Apple Mint Nasturtium Jelly || Hitchhiking to Heaven
Preserves

Apple Mint Nasturtium Jelly

A few weeks ago, I promised Stewart I’d make leg of lamb for his birthday in May. I’ve got a lot of learning to do, because the only thing I know about preparing leg of lamb is that what you put on it is mint jelly. But the mint jelly part? I’m all over it.

In a happy coincidence, the April Can Jam challenge was herbs, including flowers.  All I had to do was step outside my kitchen door to spot the combination I wanted . . .

My nasturtium wasn’t blooming yet, but a quick trip to Berkeley’s bayside microclimate fixed me right up.

This was my first try at suspending flowers in a jelly. I’d been inspired by a gorgeous photo of rose petal jelly in which the rose petals were delicately lofted and distributed evenly throughout the jar. Of course now I can’t remember where I saw that picture — I may even have dreamed or imagined it. I didn’t have much luck with the even distribution thing. This is how I would grade my efforts on this jelly:

Flavor: A- (It tastes really good, but you’ve always gotta leave some room for improvement, right?)
Jell: A (I couldn’t have wanted a better set.)
Artful suspension of flowers: Um . . . do you see any flowers held delicately aloft in that jar?

I’ll say a little more about my experiment with adding blossoms below, but first, here’s the jelly recipe. I made it by combining a number of sources: the basic mint jelly recipe from the Ball Blue Book, some elements from “Apple Jelly with Rose Petals” from Mes Confitures, and my own ideas about nasturtium — and it works with or without the flowers. For a really nice, simple mint jelly, just leave them out.

Apple Mint Nasturtium Jelly

3 1/2 pounds granny smith apples
6 1/2 cups water, plus 1 cup for mint infusion
1 cup tightly packed mint leaves
2 tablespoons lemon juice
3 cups sugar
1/4 teaspoon spearmint extract (optional)
A dozen or so nasturtium flowers

1. Wash the apples and cut them into quarters without peeling or coring. Put them into your heavy-bottomed, nonreactive pot and add 6 1/2 cups water. Bring to a boil and simmer 1/2 hour on low heat. The apples will be soft and pulpy. (I took this poor photo of my apples at night, but I’ll tell you, they were gorgeous. Crisp and bright green without a blemish on them. I’ve learned the hard way that perfect is exactly how you want your apples to be. If they’re not, you’re asking for trouble with flavor and set.)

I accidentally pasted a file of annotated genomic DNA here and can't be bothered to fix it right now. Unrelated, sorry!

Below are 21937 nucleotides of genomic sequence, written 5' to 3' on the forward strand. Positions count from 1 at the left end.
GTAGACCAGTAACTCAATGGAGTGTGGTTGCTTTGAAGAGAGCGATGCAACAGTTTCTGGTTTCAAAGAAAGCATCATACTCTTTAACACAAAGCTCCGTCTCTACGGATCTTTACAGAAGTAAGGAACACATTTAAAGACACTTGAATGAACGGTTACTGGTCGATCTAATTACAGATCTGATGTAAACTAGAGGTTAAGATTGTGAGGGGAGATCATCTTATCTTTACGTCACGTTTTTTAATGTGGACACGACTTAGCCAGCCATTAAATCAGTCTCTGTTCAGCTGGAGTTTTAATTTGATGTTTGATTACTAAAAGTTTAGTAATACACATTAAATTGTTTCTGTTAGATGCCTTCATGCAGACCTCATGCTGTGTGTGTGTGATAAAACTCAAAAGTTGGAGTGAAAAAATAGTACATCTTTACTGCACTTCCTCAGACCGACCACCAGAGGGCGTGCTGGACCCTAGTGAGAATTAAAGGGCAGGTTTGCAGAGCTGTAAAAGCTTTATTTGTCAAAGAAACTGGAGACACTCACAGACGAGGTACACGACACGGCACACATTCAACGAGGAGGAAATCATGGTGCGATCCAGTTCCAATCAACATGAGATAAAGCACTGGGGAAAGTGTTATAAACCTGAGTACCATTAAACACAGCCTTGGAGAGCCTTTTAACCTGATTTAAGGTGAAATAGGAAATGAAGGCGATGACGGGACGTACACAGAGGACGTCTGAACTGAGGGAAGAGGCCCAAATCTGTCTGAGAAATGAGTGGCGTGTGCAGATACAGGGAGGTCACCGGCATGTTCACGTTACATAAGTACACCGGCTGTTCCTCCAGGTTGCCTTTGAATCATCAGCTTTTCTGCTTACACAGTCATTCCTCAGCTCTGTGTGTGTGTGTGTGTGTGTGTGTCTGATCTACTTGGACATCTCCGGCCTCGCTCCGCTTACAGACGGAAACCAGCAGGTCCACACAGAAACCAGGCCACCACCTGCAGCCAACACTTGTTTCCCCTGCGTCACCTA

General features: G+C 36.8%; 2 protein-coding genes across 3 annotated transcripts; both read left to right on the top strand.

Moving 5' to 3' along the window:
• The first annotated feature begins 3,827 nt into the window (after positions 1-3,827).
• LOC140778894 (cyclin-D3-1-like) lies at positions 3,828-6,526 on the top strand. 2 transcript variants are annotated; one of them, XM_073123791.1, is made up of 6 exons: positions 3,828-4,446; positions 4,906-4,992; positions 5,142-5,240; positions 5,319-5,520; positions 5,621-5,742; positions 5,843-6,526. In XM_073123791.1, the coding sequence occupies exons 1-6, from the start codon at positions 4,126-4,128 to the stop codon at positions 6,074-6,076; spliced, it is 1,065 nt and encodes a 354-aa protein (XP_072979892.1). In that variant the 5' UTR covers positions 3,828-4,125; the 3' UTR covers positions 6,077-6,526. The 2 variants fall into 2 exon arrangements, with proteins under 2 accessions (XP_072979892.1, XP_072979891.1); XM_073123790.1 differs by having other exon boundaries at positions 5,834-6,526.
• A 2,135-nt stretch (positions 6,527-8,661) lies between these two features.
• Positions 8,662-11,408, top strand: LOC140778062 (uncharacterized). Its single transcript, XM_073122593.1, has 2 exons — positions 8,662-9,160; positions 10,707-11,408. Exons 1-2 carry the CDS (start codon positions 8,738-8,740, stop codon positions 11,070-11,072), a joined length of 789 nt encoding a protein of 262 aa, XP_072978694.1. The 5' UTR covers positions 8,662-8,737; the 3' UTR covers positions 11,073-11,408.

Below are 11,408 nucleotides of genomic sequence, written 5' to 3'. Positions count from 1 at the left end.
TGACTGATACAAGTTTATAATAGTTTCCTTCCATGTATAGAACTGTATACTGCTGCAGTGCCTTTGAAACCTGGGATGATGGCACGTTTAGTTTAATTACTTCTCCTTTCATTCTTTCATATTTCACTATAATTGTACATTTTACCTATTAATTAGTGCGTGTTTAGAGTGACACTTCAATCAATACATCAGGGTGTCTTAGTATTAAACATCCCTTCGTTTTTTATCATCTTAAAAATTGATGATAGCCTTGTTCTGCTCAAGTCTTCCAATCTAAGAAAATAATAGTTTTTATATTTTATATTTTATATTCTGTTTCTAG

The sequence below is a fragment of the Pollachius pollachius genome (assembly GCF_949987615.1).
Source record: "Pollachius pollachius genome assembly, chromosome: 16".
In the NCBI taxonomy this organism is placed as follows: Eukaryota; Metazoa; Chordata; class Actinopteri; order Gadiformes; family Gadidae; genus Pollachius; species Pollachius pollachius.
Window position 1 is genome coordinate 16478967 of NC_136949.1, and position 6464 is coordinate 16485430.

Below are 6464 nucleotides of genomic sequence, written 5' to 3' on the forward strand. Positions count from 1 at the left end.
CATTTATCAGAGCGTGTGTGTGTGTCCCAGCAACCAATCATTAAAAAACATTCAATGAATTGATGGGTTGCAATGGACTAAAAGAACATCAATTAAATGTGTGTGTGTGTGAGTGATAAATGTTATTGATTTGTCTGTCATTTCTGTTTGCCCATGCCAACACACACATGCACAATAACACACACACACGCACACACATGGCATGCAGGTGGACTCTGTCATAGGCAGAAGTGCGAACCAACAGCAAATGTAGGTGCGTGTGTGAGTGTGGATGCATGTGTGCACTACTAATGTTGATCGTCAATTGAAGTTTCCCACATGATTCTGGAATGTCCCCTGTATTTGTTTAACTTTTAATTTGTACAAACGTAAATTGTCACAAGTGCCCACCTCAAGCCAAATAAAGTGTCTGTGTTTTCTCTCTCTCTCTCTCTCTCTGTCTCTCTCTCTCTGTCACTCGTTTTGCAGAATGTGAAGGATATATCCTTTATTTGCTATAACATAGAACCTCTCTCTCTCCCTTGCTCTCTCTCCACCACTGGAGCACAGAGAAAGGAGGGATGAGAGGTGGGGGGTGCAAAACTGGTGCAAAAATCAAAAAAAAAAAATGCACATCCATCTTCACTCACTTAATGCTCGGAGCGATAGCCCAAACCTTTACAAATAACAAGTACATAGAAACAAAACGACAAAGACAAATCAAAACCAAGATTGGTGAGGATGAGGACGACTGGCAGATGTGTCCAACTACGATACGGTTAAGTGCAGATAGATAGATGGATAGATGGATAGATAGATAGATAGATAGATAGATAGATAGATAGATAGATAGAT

2. Strain the mixture through a boiled jelly bag or layers of cheesecloth that you’ve doused in boiling water and wrung out. This will take several hours, at least. (Don’t push the mixture through the bag, or you’ll muddy the jelly.) After you have the juice, quickly strain it a second time (again through a scalded, clean jelly bag or cheesecloth) to catch any straggling pulp. Pour the juice into a bowl and refrigerate it overnight.

3. The next day, begin by preparing the mint infusion. Add 1 cup of boiling water to the mint leaves. Steep them for an hour, mushing them every now and again to extract maximum flavor. (When it was ready, I strained my mint infusion through cheesecloth, too, so I could get the clearest jelly possible.)

4. Scooping the apple juice from the top of the bowl to avoid any sediment on the bottom, measure 4 1/2 cups juice into your clean pot. Add 1/2 cup of the mint infusion, the lemon juice, and the sugar. Bring the mixture to a boil and cook it to the jelling point.

5. Remove the mixture from the heat and skim off any foam. Immediately ladle the hot jelly into sterilized jars, layering a few nasturtium flowers into the top of each jar so that they’re just covered with a layer of jelly.

5. Seal the jars and process. I left 1/4 inch head space and processed five minutes in a water bath canner. Yielded 4 half-pints.

That’s it for the recipe. But now, about those flowers . . .

What I Learned About Adding Flowers to Jelly

I turned my kitchen into a floral science lab for this month’s Can Jam, and really appreciated the opportunity to play with something brand new. As you can see below, none of my half-pints of jelly look anything alike. To settle on the method I liked best (the one pictured and described above), I tried something different with each jar.

First, I tried to follow the advice from Mes Confitures that suggests you can put flowers or petals into your jars, seal them, then wait until the jelly is almost cool before you gently shake the jars “so the petals distribute themselves attractively.” Not so much. At least not for me. I ended up with a gelatinous clump of unidentifiable flower matter stuck to one side of the jar. I transgressed from “gently shaking” to all manner of disturbing maneuvers, which is how the jar below ended up on its head. It wasn’t pretty.

I also read somewhere that that letting the jelly cool just a little in the pan, adding flowers, and then filling the jar would ruin the texture of the jelly. I confirmed that this is true. The jelly in the jar below is unevenly textured and full of air bubbles. The flowers are visible and they’re somewhat intriguing, but not necessarily appetizing . . .

For me, the winning option was definitely the method I described in the recipe, gently laying the flowers on top of the jelly before sealing the jar and then leaving well enough alone. That means the flowers will be there — surprise! — when you open the lid, but otherwise the jelly looks just like a clear jewel:

Finally, I couldn’t resist doing one jar the old fashioned way: Straight-up mint with no flowers and a tiny drop of green food coloring:

Enough said, though I could have gone on and on taking photos of nasturtium and mint. The colors!

Happy spring!

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